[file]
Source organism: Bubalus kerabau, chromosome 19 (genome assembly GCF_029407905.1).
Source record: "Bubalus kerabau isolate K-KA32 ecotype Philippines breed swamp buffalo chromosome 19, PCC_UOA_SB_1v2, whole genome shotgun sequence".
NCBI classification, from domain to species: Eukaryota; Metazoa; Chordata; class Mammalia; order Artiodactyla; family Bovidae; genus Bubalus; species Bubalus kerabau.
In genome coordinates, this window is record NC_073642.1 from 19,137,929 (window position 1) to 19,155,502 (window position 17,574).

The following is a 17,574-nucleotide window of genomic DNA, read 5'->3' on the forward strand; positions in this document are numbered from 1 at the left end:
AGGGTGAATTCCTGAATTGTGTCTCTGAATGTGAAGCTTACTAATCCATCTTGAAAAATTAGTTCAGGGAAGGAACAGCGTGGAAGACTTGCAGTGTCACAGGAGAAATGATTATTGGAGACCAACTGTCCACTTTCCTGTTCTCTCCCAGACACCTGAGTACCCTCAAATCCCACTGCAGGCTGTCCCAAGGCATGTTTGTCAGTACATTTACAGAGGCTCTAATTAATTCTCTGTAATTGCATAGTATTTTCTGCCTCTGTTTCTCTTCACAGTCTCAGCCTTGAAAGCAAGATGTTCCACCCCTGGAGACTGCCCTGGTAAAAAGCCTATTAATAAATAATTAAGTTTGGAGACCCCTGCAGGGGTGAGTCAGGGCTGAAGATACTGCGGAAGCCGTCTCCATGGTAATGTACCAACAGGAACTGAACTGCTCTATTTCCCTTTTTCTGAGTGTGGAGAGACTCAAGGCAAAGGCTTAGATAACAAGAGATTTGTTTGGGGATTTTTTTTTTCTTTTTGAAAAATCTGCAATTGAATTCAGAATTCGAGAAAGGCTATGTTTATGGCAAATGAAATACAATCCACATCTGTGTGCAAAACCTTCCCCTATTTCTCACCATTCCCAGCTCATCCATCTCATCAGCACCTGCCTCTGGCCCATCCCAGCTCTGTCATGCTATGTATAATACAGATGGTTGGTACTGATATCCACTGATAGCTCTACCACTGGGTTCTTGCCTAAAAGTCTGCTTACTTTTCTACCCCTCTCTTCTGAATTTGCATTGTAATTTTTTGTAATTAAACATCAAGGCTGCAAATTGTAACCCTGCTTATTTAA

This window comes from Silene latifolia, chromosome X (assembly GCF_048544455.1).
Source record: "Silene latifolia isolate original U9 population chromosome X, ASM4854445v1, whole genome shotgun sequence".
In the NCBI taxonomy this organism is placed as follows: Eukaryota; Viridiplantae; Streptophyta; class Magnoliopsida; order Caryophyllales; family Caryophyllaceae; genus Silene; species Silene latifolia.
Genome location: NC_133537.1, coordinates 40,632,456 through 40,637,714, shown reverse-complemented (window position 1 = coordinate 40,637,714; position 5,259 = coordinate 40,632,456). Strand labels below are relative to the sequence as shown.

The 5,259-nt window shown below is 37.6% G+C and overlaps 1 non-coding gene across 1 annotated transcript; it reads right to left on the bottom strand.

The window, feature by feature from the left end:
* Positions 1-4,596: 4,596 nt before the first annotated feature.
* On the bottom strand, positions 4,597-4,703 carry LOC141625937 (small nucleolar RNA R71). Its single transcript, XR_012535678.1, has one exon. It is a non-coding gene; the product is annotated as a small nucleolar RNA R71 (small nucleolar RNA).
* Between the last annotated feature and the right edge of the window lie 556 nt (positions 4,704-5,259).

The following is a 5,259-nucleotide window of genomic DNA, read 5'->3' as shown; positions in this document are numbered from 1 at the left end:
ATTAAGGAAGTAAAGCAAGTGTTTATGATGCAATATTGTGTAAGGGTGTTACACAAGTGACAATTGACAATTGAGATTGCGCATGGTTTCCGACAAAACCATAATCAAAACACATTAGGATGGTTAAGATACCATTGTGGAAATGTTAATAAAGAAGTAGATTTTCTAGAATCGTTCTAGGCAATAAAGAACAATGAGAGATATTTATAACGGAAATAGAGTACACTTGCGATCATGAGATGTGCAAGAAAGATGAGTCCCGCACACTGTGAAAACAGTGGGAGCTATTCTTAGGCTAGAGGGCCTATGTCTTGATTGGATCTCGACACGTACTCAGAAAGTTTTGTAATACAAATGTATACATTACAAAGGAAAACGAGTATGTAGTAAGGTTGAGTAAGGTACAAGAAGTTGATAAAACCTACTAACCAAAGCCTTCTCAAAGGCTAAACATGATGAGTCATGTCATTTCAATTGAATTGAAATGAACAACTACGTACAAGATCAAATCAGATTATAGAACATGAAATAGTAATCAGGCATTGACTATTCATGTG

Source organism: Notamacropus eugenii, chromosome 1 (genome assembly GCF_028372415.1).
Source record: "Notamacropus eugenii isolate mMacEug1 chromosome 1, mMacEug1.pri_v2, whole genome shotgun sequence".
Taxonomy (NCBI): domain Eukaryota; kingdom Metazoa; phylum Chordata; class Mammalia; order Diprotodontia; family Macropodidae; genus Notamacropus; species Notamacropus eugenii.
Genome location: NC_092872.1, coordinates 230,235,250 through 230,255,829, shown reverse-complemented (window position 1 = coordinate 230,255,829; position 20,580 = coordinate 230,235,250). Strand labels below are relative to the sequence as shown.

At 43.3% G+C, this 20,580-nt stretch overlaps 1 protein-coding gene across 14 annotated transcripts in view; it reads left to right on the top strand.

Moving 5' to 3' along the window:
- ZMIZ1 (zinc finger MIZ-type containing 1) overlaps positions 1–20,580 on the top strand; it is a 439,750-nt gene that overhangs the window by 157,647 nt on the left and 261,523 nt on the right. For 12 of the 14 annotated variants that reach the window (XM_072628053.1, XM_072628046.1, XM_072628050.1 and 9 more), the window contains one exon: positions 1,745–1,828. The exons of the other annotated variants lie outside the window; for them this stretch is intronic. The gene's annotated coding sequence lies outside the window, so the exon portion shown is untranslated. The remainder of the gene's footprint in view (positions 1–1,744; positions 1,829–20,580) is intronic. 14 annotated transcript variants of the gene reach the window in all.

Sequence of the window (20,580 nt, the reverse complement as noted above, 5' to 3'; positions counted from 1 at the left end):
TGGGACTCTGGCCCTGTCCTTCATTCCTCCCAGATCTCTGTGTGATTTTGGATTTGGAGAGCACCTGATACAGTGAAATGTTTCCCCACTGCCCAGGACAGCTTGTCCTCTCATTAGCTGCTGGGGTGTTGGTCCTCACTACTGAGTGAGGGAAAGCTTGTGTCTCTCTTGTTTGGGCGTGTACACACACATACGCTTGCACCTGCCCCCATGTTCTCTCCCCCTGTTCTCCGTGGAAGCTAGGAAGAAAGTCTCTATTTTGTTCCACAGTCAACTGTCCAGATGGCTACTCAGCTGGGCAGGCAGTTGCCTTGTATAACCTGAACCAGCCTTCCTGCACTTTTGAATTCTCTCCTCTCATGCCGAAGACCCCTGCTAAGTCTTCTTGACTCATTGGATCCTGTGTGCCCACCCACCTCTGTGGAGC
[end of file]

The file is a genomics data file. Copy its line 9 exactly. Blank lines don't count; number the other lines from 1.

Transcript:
In the NCBI taxonomy this organism is placed as follows: Eukaryota; Viridiplantae; Streptophyta; class Magnoliopsida; order Caryophyllales; family Caryophyllaceae; genus Silene; species Silene latifolia.